Monday, February 26, 2007

And so another week begins...

...with a visit to the dentist, this time to have a filling replaced. Well, as she said, now we've got rid of the bad ones we've got to look after what you've got left (or words to that effect), which makes sense I guess. I'll spare you the usual ranting and raving- suffice to say the only bright moment occured when she said 'I'm just going to push down on you now' which I couldn't help thinking would have been rather a nice thing to have heard her say under different circumstances (sorry Shirl!) but in this case most definately wasn't. And she's got a convertable Mercedes with a personalised number plate. I've gone right off her now.

Made it to the shop to find Colin waiting outside. His amplifier's gone wrong and he's left it to be repaired. He's only got one leg. Stop moaning Leigh.

Sunday, February 25, 2007

Blues for the blues?

Ever seen The Hamsters? They're good aren't they? Great players. Reliable. Consistant. Hard working. A good band don't you think?
I saw them at The Half Moon in Putney last night. They were good. They normally are. They played some Jimi Hendrix, some ZZ Top, bluesy rock stuff, rockabilly and country-type songs; they finished with 'Sharp Dressed Man' with the guitars that light up and the bit where they walk through the audience playing then all swap their instruments over. You know the bit. So do they. It's good isn't it? It normally is.
I really should love The Hamsters, but I don't. I like them. Sometimes I really like them, sometimes they're really good and when they are I always think to myself something along the lines of 'I really like The Hamsters, they're really good'. But I never find myself thinking 'I really love The Hamsters, they're really great'. I nearly do, but not quite. Weird isn't it?- mostly because I can never quite work out what it is about them that stops me from loving them, or at least liking them even more than I do. Slim's a fine guitarist and an excellent singer; Zsa Zsa and Otis are as tight a rhythm section as you'll ever find anywhere, and they've got silly names too which is even better if you think about it. It's all good isn't it? And I went with my mate Dave Bateman who's mates with them so I met 'em and they all seem like really nice chaps which is good too. They played 'Isabella' and 'Stone Free', Hendrix classics overlooked by most bands claiming to be Jimi tributes and they played versions of 'Treat a Dog' and 'Wanna make love to you' that are as good as any that I've ever heard. And- maybe most importantly of all from my point of view- they've kept gigging when so many others have given up playing and taken up moaning instead.
So maybe The Hamsters are great after all- because it was a great show full of great songs brilliantly performed to an audience that all went home happy. And maybe I shouldn't mention the fact that the most memorable moment of my evening was seeing 'The Marc Bolan Tree' for the first time.

But I have mentioned it. Because it was.

Friday, February 23, 2007

Friday on my mind

The end of another week- I still can't hear properly but plenty's happening...

Monday was a busy day in the shop with plenty of things sold; Tuesday started quietly but took a rather interesting turn when 3 pallets containing a total of 25 boxes were delivered from EMD music around lunchtime. This plunged the day into almost total chaos, particularly when 4 guitars arrived from Yamaha which made the one from Jackson that arrived while I was unloading the EMD stuff look almost pathetic. By the time everything was in the shop there was just about room for me and definately no room for any customers- who obviously then began arriving in what felt like hundreds but was actually 2's and 3's. By the end of the day I'd almost cleared a path from the door to the counter, though the word 'almost' is very significant here. I phoned Karn the manager to warn him of his impending doom when he arrived the next morning, and then went home to mentally prepare for Wednesday...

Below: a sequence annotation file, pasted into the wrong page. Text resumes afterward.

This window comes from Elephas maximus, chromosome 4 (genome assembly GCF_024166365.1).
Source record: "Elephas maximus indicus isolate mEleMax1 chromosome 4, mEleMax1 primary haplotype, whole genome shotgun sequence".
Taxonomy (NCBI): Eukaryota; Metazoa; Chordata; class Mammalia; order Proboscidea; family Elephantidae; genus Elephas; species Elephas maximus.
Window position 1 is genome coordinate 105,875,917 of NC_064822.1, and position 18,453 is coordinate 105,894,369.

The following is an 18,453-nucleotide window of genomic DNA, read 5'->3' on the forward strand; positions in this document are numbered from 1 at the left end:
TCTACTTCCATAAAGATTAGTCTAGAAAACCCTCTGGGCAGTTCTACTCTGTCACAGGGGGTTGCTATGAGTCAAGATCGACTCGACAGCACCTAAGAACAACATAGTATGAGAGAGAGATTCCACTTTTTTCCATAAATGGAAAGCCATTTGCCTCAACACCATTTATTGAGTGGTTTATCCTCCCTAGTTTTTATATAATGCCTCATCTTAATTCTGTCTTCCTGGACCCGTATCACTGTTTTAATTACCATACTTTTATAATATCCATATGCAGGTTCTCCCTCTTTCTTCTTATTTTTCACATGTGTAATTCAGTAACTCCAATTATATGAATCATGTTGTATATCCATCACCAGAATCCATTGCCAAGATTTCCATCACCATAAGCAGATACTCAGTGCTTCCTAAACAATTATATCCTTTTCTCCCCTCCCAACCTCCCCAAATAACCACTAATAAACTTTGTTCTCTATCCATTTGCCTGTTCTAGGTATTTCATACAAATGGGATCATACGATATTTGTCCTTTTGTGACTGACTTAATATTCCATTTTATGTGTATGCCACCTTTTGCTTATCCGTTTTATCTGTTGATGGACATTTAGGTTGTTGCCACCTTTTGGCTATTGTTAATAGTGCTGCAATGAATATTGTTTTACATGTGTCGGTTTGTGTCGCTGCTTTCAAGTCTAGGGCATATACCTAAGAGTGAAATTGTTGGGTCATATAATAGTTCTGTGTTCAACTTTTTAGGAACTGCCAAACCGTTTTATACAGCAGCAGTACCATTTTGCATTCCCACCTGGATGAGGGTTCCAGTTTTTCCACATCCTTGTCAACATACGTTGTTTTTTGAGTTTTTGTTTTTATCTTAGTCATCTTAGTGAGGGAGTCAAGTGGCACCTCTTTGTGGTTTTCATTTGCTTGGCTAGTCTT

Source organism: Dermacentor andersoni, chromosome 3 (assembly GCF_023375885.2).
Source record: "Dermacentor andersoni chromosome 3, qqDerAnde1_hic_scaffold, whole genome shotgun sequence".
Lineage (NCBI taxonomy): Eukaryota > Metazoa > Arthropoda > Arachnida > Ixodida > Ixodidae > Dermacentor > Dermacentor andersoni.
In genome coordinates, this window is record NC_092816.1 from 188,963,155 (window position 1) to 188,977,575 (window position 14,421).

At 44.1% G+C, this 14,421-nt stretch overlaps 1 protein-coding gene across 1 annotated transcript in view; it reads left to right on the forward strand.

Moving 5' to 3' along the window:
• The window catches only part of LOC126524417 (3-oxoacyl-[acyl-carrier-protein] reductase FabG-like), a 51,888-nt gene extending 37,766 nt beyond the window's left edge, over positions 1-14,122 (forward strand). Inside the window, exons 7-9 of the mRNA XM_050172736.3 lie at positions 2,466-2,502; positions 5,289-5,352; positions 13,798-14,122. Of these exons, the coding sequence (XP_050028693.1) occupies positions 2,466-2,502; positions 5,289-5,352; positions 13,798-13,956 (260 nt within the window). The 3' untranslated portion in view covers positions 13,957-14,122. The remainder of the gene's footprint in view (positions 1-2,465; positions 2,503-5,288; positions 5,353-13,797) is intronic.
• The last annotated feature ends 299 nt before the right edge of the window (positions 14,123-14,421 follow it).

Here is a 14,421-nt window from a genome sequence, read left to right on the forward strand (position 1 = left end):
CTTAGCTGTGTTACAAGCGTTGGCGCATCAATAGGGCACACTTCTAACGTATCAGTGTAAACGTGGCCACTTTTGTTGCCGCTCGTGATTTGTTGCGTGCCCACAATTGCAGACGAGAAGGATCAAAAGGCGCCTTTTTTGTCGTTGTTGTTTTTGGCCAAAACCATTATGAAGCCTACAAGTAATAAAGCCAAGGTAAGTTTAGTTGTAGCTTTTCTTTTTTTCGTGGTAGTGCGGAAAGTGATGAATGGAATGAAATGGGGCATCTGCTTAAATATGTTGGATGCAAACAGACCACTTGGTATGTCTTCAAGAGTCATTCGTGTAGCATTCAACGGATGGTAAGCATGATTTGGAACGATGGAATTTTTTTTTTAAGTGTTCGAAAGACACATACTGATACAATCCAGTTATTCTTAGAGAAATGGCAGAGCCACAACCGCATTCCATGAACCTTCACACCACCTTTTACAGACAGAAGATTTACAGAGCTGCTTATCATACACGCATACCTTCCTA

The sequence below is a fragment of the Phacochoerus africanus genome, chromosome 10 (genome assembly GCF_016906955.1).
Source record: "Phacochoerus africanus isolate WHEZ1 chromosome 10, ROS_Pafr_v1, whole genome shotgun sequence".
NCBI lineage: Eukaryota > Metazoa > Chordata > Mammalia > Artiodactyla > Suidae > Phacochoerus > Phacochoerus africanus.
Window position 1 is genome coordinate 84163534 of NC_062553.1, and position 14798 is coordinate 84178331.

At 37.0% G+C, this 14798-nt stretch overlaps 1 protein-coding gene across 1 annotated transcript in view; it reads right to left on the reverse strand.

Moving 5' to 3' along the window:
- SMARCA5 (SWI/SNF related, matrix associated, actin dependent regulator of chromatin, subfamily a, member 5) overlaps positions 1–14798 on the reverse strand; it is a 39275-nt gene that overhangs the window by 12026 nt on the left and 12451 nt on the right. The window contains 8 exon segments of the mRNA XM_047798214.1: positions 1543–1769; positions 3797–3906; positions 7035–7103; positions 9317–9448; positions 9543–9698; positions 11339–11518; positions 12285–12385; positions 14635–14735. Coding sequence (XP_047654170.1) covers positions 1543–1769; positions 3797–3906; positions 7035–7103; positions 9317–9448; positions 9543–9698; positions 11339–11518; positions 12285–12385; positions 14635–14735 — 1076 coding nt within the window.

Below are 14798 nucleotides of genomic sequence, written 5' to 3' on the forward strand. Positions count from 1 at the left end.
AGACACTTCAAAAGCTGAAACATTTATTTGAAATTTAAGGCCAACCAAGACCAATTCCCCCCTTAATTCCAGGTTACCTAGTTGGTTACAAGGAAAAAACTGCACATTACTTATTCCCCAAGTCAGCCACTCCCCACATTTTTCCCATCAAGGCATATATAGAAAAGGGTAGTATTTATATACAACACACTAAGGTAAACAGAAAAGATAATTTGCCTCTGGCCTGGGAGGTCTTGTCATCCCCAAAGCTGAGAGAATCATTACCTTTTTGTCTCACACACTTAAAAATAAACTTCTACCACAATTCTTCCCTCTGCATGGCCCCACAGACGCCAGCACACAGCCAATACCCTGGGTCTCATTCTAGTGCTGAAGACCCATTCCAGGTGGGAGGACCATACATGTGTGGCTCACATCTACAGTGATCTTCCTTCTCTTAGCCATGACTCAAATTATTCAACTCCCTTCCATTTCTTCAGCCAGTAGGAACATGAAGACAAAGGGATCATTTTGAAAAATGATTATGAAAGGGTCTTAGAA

...which was my dad's 75th birthday. Any of you who have met him will no doubt agree with me when I say that he can politely be described as 'a character'; any of you who haven't will either have to take my word for it or brave a meeting with him for yourself. Myself and Shirley took him and Jenny to Duxford Air Museum for the day- we'd managed to keep our destination secret from him which just meant he spent the entire journey there reading out every road sign and wondering if that was where we were going. Once there he spent most of the day screaming on about British engineers being the best in the World, how America did nothing in the war, how we should have flattened Germany and much much more besides. I think he enjoyed himself though I'm not sure which one of us felt older by the end of the day.

Thurday it was back up to 'We Will Rock You' with Stuart who began by presenting me with a set of tools and then put on his hat and coat and disappeared off to Denmark Street to buy some spares. Fortunately I think I remembered everything that I needed to remember and by the time Stuart returned (carrying 2 cups of takeaway coffee and with the comment 'by the way, the first rule of theatre is no drinks on stage.') I was well into my fourth re-string. After a quick visit to the pub opposite it was back to the shop to give Karn a hand with unpacking the aforementioned deliveries before returning home to Shirley for something to eat and then stumbling down the pub to meet East to discuss The Price's 2007 campaign. A busy day.